More than a decade ago I read a book called “No Logo”. The insights and awareness the author, Naomi Klein, about the power and manipulation that comes with global branding and advertising have stayed with me for a decade and counting. I have come to realize that some of the premises she embraced then apply equally to all kinds and types of brands and labels. Cultural brands have the power to manipulate. Institutional labels often echo the energy that makes them successful.
As I travel, I realize that most labels carry a mythology with them. While Christians are connected with Christ is be true on paper, it is often hard to find the connection through the individuals with the logo. The link between the theoretical and the practical in most faith systems is weak. At the crux of the reflection is a series of reinforced observations.
We are all human. There is far more that binds us together – specifically our needs, wants, and hopes – than what makes us unique. The very things that we use to define our differences – religion, values, and even choices – often reflect what we share.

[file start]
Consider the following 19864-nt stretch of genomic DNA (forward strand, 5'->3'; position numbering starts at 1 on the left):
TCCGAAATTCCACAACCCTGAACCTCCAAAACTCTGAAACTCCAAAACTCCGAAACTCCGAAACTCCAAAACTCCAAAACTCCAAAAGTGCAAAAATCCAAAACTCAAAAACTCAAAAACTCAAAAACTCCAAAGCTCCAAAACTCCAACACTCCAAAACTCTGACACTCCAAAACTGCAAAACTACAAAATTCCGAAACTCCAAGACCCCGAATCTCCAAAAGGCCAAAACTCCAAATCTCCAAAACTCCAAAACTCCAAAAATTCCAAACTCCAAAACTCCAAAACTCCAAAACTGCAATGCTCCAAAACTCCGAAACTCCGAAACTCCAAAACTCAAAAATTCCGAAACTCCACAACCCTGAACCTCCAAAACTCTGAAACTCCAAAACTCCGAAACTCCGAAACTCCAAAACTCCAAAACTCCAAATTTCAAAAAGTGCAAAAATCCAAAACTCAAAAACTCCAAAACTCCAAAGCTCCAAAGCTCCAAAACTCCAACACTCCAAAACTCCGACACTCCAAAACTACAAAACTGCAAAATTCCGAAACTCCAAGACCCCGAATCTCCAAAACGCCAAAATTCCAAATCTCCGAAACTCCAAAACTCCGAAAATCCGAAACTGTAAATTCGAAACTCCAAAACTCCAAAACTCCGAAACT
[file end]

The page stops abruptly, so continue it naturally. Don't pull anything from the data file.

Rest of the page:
Our aspirations are greater than our realities. We see life and ourselves through rose-colored glass. There is a correlation between the gap between the two and our ability to see ourselves. When we live in our imagination, the person we see is something born there as well.
We love labels that match our aspirations. I find a powerful connection that says that I have arrived, even when my reality is something very different.
The observations are about myself as well as the communities I find myself in. I wish I lived in a world with no logos. We could banish branding and advertising of all types. No conversations within conversations, each carrying a hidden agenda of manipulation. Let yes be yes, no be no. Let doubts be aired and discussed. Maybe we could even laugh and cry together. Until then I am left saying, “I hate all this silly religion, but you, God, I trust.” (Psalm 31.6)